By Victor D. Infante

On Friday, American poet, novelist and critic Jay Parini published a list of “10 Best American Poems” online for the British newspaper, The Guardian. On the surface, it’s a fine list, with a few standards, including Walt Whitman’s Song of Myself, which is pretty much the originating point of American poetry, and a few surprises, such as John Ashbery’s And Ut Pictura Poesis Is Her Name.

“Every list is subjective,” writes Parini, “and of course the use of ‘greatest’ even more so – but these are not just ‘favorite’ poems. I’ve been thinking about American poetry – and teaching it to university students – for nearly 40 years, and these are the 10 poems that, in my own reading life, have seemed the most durable; poems that shifted the course of poetry in the United States.”

And again, it’s actually not a half-bad list, albeit one that appeals to the somewhat conservative middle-class poetic sensibilities American academics tend to share with  the British media (which still puts them all ahead of the American media, which has no poetic sensibility to speak of at all.)

Still, one has to quibble, especially when one considers the terms Parini lays out. For example, Middle Passage, by Robert Hayden, is an excellent choice, but the absence of A Dream Deferred by Langston Hughes seems baffling. If influence on American poetry is a parameter, it’s hard to condone the exclusion of Allen Ginsberg’s Howl, Sylvia Plath’s Daddy or Gwendolyn Brooks’ We Real Cool, each of which has been a starting point for a near-endless array of nascent poets. Parini himself expresses a deep regret at the absence of a number of poems, including Adrienne Rich’s Diving into the Wreck, and it’s difficult to not agree with him on that point.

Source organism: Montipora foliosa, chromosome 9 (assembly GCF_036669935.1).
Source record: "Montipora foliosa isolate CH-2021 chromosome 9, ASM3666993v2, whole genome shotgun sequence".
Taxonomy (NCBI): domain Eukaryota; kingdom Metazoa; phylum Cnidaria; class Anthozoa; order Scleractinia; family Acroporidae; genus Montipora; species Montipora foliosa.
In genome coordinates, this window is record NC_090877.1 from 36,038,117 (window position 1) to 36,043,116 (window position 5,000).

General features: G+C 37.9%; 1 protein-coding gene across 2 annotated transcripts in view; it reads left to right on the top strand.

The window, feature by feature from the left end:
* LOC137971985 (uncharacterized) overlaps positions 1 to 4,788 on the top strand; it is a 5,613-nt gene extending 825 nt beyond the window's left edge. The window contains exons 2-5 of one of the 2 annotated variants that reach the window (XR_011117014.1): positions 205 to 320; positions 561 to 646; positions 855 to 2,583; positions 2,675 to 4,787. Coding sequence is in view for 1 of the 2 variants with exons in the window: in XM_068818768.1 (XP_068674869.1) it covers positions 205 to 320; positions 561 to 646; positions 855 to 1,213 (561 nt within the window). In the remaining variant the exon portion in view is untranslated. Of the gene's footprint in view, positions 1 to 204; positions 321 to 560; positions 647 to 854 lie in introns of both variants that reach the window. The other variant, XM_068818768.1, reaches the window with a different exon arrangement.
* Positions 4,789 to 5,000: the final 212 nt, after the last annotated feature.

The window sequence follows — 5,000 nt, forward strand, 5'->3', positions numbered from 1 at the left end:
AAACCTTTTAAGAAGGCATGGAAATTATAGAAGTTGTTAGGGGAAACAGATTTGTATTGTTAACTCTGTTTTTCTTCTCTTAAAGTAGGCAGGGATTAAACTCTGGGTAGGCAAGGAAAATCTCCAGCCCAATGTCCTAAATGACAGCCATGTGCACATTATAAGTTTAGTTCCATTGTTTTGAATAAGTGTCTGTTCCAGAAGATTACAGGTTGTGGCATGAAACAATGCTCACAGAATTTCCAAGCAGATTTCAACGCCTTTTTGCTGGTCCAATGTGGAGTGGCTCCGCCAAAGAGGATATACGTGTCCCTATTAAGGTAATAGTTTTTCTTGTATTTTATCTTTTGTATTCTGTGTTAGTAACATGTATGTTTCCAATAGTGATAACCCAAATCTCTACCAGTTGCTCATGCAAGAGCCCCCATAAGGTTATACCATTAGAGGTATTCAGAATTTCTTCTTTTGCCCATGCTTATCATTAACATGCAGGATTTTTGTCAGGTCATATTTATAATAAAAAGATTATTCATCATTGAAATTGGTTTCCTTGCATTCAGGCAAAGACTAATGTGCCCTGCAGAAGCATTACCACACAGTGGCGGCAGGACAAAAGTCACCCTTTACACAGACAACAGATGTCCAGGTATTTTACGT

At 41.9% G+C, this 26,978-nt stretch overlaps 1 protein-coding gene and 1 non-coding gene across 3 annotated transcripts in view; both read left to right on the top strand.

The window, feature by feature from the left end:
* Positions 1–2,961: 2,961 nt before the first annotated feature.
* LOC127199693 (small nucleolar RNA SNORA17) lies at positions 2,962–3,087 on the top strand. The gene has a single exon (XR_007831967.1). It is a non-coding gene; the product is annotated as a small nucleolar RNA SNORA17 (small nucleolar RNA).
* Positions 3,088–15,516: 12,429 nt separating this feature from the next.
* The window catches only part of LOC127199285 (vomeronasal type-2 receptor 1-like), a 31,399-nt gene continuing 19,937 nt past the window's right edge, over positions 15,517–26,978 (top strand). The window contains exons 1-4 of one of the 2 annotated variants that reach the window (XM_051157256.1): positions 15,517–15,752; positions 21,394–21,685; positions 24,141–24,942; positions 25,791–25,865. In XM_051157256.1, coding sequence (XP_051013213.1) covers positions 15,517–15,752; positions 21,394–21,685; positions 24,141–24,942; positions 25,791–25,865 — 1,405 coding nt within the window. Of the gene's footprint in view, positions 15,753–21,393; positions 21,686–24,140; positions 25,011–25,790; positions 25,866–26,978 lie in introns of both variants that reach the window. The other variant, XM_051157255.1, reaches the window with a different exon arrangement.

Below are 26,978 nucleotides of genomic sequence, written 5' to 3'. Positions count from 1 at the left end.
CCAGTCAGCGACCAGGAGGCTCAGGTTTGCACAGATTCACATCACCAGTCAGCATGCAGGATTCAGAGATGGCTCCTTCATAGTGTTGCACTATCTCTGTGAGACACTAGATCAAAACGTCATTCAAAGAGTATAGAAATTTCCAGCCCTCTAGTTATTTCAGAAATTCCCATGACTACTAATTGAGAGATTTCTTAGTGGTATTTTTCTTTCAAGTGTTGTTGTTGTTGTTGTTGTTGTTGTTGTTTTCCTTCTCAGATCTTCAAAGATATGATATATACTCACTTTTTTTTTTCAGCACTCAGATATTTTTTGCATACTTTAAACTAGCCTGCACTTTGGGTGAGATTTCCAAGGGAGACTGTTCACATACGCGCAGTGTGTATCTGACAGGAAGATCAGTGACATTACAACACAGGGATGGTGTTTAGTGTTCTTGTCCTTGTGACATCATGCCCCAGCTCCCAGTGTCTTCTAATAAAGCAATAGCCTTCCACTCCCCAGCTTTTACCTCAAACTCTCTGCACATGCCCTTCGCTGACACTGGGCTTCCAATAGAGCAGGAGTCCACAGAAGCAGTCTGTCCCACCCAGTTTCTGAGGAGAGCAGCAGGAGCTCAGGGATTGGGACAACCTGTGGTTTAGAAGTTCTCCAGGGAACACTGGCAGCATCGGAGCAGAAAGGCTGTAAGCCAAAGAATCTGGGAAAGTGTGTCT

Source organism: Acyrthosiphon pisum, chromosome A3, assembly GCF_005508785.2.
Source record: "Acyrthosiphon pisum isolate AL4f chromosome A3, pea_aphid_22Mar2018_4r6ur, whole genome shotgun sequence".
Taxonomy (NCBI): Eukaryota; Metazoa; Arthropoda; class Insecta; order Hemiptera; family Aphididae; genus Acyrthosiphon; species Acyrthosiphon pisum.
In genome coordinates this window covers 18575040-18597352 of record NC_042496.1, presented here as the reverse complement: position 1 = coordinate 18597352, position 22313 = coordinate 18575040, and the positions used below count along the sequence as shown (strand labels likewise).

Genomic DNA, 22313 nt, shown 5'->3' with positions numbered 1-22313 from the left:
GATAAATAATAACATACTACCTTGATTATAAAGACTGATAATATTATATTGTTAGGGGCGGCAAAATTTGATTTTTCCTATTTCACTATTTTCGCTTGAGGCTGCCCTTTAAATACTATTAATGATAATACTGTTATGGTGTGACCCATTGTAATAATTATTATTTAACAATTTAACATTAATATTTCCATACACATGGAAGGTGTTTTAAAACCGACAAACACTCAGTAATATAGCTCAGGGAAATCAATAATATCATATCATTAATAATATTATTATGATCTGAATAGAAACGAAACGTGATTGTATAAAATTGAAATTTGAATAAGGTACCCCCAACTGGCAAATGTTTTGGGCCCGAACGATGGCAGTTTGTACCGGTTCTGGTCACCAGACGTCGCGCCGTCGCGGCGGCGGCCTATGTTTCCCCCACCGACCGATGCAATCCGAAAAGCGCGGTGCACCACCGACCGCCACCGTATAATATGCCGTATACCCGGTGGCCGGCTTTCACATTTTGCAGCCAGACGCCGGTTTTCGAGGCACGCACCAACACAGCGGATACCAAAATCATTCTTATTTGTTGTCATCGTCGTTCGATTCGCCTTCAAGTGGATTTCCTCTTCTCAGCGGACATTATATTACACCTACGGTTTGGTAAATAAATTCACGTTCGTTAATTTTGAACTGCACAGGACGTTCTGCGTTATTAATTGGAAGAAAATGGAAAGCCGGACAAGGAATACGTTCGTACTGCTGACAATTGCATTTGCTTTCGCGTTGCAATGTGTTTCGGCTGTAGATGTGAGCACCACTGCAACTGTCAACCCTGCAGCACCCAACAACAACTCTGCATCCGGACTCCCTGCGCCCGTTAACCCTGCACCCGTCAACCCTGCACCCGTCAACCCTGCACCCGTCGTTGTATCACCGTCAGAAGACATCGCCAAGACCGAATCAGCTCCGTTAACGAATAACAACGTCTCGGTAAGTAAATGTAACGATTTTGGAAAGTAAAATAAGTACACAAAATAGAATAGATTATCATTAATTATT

But that’s the trap of these things, isn’t it? There comes a point where an attempt to reduce a subject as broad as American poetry becomes ridiculously reductive, and the excluded possibilities begin to fractal, leaving a list which says more about the taste and the perspective of the author than anything else. Almost anyone with a healthy knowledge of American poetry would have created a different list – some more dull, certainly, some more radical. And in 10 poems, all of them would have seemed insufficient.

So tell us. What poems would you have chosen?